Declaration of Intent
“We, N.N. and N.N., desiring to receive the blessing of Holy Matrimony in the Church, do solemnly declare that we hold marriage to be a lifelong union of husband and wife as it is set forth in the Book of Common Prayer. We believe it is established by God for the procreation of children, and their nurture in the knowledge and love of the Lord; for their mutual joy, and for the help and comfort given one another in prosperity and adversity; to maintain purity, so that husbands and wives, with all the household of God, might serve as holy and undefiled members of the Body of Christ; and for the upbuilding of Christ’s kingdom in family, church, and society, to the praise of his holy Name. We do engage ourselves, so far as in us lies, to make our utmost effort to establish this relationship and to seek God’s help thereto.”
-Texts for Common Prayer
Anglican Church in North America [ACNA]
Although the US Constitution provides no express right to a private family life in the way that other bills of Human Rights do, it has long been held by the Supreme Court that American Citizens, like their counterparts in other democratic nations, can be private people when they want to be. The idea that privacy is inviolably good, is almost unquestioned and it impacts everything we do from the way we lock our doors at night to the settings we choose on Facebook. We like to control who sees what and share only the things that we want the world to see: “that’s personal”; “mind your own business”; “get off my land”.
But Christian Marriage involves a quite different idea; one where not just the service but the whole marriage itself is a public thing. The Declaration of Intention alludes to this when it states, that Christian Marriage necessitates “blessing … in the church” and involves serving “with all the household of God” “for the upbuilding of Christ’s kingdom in family, church and society”.
This means, when we prepare couples, we are not just preparing them for a new life together in private but rather for what the Alternative Preface to Common Worship’s Marriage Service describes as “a new life together in the community” or as the Declaration puts it in more explicit Christian terms: “the body”.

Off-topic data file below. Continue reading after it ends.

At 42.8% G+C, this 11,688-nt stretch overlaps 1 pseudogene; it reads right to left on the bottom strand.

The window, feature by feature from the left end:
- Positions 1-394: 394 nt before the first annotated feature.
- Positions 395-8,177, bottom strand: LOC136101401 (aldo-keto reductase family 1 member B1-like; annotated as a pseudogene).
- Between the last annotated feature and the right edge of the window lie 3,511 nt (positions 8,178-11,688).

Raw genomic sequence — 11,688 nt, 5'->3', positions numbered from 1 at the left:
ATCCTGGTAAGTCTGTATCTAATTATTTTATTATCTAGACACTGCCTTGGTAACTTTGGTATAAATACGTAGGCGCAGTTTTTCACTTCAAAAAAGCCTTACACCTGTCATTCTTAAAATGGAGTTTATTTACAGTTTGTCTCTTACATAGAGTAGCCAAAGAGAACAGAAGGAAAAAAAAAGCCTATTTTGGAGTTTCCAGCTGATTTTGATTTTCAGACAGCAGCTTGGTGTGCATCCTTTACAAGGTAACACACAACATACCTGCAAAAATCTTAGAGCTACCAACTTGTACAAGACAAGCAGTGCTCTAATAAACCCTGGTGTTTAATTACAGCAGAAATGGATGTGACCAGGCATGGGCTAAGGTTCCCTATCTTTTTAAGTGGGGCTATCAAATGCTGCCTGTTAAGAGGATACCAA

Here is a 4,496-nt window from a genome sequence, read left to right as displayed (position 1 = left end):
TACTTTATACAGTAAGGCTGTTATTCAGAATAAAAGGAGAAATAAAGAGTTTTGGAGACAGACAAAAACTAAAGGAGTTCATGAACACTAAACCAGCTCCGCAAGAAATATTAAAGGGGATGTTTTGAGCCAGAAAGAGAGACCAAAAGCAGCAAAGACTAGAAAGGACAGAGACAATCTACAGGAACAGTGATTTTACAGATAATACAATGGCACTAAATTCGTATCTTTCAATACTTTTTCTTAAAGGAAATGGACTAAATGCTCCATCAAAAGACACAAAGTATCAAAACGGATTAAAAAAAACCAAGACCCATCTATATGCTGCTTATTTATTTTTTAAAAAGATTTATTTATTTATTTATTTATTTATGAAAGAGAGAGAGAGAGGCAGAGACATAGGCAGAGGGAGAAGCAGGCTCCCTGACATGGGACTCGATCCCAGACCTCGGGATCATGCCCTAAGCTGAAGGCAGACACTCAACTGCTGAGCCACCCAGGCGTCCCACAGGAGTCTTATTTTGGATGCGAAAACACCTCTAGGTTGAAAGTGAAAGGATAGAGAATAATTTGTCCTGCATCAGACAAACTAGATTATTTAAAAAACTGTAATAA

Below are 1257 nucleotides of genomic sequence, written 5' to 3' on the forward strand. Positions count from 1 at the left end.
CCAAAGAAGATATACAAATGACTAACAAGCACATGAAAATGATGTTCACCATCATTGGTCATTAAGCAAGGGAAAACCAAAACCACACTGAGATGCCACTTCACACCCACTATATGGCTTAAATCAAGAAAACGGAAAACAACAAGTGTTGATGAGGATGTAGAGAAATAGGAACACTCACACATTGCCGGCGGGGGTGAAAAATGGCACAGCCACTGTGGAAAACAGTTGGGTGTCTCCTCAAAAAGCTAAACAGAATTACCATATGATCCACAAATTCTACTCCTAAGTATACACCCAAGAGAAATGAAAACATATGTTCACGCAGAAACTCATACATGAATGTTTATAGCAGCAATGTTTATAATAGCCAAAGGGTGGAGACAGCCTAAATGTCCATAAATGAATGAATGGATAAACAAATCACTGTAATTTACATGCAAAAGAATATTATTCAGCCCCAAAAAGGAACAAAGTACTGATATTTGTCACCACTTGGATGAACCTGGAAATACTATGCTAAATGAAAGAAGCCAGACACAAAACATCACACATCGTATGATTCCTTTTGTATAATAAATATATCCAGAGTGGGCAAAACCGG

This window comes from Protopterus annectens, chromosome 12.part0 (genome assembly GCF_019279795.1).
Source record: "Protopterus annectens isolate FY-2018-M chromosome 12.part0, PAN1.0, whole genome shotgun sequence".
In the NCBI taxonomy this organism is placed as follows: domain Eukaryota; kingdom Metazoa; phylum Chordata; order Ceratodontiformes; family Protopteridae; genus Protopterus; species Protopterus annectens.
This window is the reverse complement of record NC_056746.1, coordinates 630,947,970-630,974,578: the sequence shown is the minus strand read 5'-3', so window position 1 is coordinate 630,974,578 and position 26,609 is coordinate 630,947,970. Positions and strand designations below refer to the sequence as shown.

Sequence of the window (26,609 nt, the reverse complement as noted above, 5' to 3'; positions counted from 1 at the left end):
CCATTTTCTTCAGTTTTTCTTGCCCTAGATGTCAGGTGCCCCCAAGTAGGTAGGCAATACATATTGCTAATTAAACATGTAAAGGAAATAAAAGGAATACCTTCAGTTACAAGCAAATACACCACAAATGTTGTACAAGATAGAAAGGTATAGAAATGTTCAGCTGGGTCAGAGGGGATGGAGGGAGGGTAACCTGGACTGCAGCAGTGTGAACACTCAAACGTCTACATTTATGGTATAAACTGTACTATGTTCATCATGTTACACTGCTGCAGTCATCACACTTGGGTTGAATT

My point? There are many private aspects to a Christian marriage, but the thing itself is fundamentally, public.
One of the beauties of the Declaration of Intention, is that not only does it challenge our innate sense of entitlement to privacy through its use of language, it actively goes on to encourage couples to accept the idea of publicity… publicly!
I think this is important because pastorally, we see over and over again, that things go most wrong when couples (or the individuals making up a couple) go private. When people retreat, hide, and pretend, things only get worse. How many times have pastors said to people “if only you’d come to pray with me sooner”. Encouraging a couple “to bid the prayers of the congregation” is a great way to begin a new life together in the body and it fosters a sense that church is the place to be proactive in getting help. Perhaps it even expects that the church will be proactive in offering it.
But let’s not pretend any of this is easy. We know the reason why people like to keep things private, and that is shame. We often prefer to white-knuckle our sin alone because the idea of people finding out is more disturbing to us than the sin itself.
Perhaps this is where the declaration could be improved.People will only trust one another if the body is characterized by grace. They need to know that support will be, kind, biblical and centered on Christ as head of the body and the unique author of grace. With its language of “utmost effort” I have to ask, where is the grace?
About the Author: The Rev. Alex Shuttleworth ministers at Christ Church Fox Chapel, was previously curate at Holy Trinity, a large church in a London commuter town and senior pastor of Timperley Family Church, a small church in a deprived urban setting. Before ordination he was a barrister and a solicitor specializing in international litigation. He is married to Kat who oversees a thriving women’s ministry at Christ Church and they have two children both of whom he loves at the time of writing.